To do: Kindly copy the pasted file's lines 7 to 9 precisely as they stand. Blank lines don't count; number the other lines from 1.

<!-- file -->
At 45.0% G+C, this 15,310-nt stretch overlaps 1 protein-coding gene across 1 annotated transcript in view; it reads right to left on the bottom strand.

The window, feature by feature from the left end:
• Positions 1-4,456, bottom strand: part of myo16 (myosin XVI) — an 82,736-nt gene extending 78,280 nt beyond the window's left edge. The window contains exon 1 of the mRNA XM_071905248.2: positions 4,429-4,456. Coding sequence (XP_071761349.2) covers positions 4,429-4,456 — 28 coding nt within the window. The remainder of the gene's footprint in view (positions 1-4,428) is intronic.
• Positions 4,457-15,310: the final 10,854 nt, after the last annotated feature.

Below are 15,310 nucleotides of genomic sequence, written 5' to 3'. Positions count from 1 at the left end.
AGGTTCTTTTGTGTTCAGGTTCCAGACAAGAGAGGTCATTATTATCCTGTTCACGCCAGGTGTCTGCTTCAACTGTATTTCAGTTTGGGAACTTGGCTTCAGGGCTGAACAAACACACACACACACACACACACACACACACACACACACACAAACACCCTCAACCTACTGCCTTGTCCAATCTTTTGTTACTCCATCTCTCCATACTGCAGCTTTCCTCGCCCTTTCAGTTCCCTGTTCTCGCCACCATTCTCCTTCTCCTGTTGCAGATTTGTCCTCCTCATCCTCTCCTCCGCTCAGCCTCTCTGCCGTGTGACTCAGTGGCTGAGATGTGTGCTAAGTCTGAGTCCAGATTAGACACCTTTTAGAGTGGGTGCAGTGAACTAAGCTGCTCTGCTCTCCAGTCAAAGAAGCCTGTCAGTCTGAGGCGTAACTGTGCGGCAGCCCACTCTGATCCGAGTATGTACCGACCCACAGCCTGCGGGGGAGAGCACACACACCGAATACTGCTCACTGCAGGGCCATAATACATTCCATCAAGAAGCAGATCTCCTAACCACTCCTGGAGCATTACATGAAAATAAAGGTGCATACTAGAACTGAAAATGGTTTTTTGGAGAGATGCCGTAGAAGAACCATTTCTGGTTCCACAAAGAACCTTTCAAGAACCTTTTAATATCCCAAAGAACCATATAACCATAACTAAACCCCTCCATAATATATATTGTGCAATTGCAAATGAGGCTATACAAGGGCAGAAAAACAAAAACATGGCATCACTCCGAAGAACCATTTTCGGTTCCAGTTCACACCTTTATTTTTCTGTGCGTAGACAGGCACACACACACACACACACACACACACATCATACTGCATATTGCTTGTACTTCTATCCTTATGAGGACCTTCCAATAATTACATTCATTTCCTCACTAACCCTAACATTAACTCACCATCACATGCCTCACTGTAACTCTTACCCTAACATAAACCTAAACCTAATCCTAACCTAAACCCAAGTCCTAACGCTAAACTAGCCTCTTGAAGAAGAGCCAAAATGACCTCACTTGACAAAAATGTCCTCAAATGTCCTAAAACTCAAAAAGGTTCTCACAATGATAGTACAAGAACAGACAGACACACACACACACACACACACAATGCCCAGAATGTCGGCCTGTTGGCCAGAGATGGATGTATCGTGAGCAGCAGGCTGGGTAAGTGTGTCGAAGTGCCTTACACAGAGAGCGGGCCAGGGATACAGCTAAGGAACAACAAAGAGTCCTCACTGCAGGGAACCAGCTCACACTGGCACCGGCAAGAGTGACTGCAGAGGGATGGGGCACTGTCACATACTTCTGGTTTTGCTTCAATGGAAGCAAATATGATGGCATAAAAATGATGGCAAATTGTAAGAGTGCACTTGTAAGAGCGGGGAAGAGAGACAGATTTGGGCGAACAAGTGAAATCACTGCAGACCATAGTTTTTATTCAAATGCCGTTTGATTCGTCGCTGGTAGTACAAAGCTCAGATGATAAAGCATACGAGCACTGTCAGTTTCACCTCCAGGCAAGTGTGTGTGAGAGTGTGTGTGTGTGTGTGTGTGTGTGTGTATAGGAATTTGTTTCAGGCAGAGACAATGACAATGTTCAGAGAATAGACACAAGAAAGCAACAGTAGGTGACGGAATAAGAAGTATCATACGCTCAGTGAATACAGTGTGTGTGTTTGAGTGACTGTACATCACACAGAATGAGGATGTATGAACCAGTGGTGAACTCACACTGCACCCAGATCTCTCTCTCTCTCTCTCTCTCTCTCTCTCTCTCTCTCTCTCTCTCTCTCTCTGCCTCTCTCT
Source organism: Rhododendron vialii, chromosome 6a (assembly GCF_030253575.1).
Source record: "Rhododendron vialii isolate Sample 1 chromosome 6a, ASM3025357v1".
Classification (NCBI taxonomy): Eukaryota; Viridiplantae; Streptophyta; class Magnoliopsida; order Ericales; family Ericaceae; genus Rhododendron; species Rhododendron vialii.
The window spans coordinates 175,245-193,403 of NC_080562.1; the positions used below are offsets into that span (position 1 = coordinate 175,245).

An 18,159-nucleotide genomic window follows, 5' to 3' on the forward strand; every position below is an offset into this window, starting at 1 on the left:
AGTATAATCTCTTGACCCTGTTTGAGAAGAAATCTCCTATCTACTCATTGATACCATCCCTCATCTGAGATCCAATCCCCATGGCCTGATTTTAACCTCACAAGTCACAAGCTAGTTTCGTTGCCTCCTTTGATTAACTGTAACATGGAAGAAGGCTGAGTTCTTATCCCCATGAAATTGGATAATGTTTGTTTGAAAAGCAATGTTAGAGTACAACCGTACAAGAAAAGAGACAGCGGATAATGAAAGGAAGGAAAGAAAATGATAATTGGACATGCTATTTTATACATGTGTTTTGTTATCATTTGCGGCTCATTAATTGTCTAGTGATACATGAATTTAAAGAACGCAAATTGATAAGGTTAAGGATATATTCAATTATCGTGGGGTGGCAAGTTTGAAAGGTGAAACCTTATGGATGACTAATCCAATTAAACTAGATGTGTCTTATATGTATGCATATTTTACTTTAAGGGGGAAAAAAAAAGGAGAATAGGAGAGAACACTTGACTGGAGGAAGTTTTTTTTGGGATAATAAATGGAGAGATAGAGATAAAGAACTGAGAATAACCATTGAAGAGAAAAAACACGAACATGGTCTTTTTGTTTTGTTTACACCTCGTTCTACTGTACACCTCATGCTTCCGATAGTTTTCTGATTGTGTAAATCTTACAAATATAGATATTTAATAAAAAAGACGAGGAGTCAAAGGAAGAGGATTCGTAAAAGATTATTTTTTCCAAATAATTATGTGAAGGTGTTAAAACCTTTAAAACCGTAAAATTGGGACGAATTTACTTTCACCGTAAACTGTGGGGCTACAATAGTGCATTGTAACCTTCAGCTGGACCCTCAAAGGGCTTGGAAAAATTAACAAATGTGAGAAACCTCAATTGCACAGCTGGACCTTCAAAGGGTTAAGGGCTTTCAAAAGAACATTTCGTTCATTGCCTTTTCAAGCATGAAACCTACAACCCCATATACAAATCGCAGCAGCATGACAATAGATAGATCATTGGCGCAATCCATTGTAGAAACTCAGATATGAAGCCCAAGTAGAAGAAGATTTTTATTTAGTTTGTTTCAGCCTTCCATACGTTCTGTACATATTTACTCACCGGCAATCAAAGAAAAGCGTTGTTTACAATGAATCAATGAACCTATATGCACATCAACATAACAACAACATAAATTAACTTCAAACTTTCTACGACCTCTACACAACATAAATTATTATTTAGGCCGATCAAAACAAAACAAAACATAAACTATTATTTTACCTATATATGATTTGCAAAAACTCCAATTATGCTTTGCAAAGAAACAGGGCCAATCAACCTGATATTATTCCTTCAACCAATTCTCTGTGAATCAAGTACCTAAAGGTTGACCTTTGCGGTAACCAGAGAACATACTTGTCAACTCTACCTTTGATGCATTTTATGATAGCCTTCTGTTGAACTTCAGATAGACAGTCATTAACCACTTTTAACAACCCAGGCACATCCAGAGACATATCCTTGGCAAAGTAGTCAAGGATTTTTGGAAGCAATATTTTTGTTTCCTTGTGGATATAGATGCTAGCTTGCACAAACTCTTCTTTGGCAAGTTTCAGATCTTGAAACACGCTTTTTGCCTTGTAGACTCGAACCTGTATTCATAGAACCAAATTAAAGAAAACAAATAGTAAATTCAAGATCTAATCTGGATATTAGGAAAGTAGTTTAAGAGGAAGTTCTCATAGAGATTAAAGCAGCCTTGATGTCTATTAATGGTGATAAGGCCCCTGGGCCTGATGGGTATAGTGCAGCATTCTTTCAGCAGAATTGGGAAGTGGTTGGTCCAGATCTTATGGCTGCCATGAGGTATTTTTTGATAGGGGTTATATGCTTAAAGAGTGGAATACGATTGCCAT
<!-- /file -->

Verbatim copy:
Source organism: Rhododendron vialii, chromosome 6a (assembly GCF_030253575.1).
Source record: "Rhododendron vialii isolate Sample 1 chromosome 6a, ASM3025357v1".
Classification (NCBI taxonomy): Eukaryota; Viridiplantae; Streptophyta; class Magnoliopsida; order Ericales; family Ericaceae; genus Rhododendron; species Rhododendron vialii.